Nebraska chief justice touts alternatives to regular courts
LINCOLN, Neb. (AP) — Special courts designed to steer criminal offenders into treatment instead of prison are providing benefits to communities throughout Nebraska, the state's top judge said Thursday.
Nebraska Supreme Court Chief Justice Michael Heavican touted the work of so-called problem-solving courts in his annual State of the Judiciary address to lawmakers.
"Every problem-solving court participant saved is one less incarcerated felon and one less burden for Nebraska's taxpayers," Heavican said in the speech.
Nebraska offers special alternative courts for veterans, drug users and recently released prisoners.
Lawmakers created the veterans' treatment court in 2016 to meet their specific needs, with help from other veterans who volunteer for the program. Many of those who go through the special court are struggling with drug, alcohol and mental health problems, Heavican said.
Heavican said Nebraska's drug courts are difficult for participants, but force them to commit to rehabilitation and being a productive member of society. He singled out Hamilton County, in central Nebraska, which had its first drug-court graduation last year. The work of the county's judges, probation officers and supporting staff "keep our communities safe and strong," he said.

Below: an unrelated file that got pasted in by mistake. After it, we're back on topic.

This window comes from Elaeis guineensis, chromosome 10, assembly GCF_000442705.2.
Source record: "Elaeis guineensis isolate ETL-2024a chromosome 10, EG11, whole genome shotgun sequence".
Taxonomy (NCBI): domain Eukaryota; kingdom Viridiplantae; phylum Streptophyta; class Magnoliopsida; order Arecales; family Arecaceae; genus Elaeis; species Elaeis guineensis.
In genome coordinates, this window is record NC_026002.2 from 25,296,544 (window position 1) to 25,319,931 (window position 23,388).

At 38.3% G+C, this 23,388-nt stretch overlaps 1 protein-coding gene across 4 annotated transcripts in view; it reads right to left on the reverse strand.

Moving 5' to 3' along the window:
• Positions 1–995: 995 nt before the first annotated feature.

Heavican said the courts have also worked recently to develop re-entry courts that help former inmates transition back into life outside of prison. The re-entry courts provide additional supervision over inmates shortly after they're released. He said the state probation office has "re-entry navigators" to help former inmates find housing, job placement, addiction counseling and mental health treatment services.
"The courts and probation staff have embraced the responsibility (the Legislature) has given to them to supervise probationer re-entry," he said.